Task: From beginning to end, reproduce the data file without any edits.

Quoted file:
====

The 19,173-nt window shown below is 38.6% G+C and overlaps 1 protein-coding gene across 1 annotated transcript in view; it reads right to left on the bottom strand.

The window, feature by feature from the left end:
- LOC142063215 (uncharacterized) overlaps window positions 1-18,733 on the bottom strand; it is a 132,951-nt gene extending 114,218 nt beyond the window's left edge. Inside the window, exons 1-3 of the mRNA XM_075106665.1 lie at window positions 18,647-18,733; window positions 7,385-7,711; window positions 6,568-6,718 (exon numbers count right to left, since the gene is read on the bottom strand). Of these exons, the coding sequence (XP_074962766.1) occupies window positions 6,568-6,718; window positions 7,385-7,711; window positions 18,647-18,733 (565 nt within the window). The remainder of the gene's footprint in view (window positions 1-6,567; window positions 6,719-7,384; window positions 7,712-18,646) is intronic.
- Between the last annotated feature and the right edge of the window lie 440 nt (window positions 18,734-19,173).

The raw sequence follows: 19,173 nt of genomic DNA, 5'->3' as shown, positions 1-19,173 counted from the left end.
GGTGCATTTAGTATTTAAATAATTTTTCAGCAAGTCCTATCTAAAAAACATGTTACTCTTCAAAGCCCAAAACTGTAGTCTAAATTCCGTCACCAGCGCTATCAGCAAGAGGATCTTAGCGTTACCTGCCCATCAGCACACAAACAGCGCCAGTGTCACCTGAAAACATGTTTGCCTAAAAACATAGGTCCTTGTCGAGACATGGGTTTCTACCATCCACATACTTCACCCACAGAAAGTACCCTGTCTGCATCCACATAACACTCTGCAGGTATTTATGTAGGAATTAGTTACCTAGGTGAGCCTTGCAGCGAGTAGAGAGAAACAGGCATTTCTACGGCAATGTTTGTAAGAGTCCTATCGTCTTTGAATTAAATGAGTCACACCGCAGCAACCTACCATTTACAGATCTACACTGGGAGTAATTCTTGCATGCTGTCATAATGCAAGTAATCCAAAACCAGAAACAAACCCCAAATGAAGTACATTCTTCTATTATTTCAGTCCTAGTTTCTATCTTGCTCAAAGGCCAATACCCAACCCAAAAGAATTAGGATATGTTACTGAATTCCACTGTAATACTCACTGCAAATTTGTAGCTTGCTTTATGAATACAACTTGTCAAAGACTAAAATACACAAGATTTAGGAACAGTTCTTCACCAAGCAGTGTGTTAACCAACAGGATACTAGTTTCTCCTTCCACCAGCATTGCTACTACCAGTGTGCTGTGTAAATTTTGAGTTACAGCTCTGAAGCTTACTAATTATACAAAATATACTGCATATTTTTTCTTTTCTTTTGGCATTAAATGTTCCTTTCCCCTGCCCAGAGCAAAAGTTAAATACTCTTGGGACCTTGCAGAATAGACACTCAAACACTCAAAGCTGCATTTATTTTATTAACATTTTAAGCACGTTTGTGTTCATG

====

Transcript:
The 19,173-nt window shown below is 38.6% G+C and overlaps 1 protein-coding gene across 1 annotated transcript in view; it reads right to left on the bottom strand.

The window, feature by feature from the left end:
- LOC142063215 (uncharacterized) overlaps window positions 1-18,733 on the bottom strand; it is a 132,951-nt gene extending 114,218 nt beyond the window's left edge. Inside the window, exons 1-3 of the mRNA XM_075106665.1 lie at window positions 18,647-18,733; window positions 7,385-7,711; window positions 6,568-6,718 (exon numbers count right to left, since the gene is read on the bottom strand). Of these exons, the coding sequence (XP_074962766.1) occupies window positions 6,568-6,718; window positions 7,385-7,711; window positions 18,647-18,733 (565 nt within the window). The remainder of the gene's footprint in view (window positions 1-6,567; window positions 6,719-7,384; window positions 7,712-18,646) is intronic.
- Between the last annotated feature and the right edge of the window lie 440 nt (window positions 18,734-19,173).

The raw sequence follows: 19,173 nt of genomic DNA, 5'->3' as shown, positions 1-19,173 counted from the left end.
GGTGCATTTAGTATTTAAATAATTTTTCAGCAAGTCCTATCTAAAAAACATGTTACTCTTCAAAGCCCAAAACTGTAGTCTAAATTCCGTCACCAGCGCTATCAGCAAGAGGATCTTAGCGTTACCTGCCCATCAGCACACAAACAGCGCCAGTGTCACCTGAAAACATGTTTGCCTAAAAACATAGGTCCTTGTCGAGACATGGGTTTCTACCATCCACATACTTCACCCACAGAAAGTACCCTGTCTGCATCCACATAACACTCTGCAGGTATTTATGTAGGAATTAGTTACCTAGGTGAGCCTTGCAGCGAGTAGAGAGAAACAGGCATTTCTACGGCAATGTTTGTAAGAGTCCTATCGTCTTTGAATTAAATGAGTCACACCGCAGCAACCTACCATTTACAGATCTACACTGGGAGTAATTCTTGCATGCTGTCATAATGCAAGTAATCCAAAACCAGAAACAAACCCCAAATGAAGTACATTCTTCTATTATTTCAGTCCTAGTTTCTATCTTGCTCAAAGGCCAATACCCAACCCAAAAGAATTAGGATATGTTACTGAATTCCACTGTAATACTCACTGCAAATTTGTAGCTTGCTTTATGAATACAACTTGTCAAAGACTAAAATACACAAGATTTAGGAACAGTTCTTCACCAAGCAGTGTGTTAACCAACAGGATACTAGTTTCTCCTTCCACCAGCATTGCTACTACCAGTGTGCTGTGTAAATTTTGAGTTACAGCTCTGAAGCTTACTAATTATACAAAATATACTGCATATTTTTTCTTTTCTTTTGGCATTAAATGTTCCTTTCCCCTGCCCAGAGCAAAAGTTAAATACTCTTGGGACCTTGCAGAATAGACACTCAAACACTCAAAGCTGCATTTATTTTATTAACATTTTAAGCACGTTTGTGTTCATG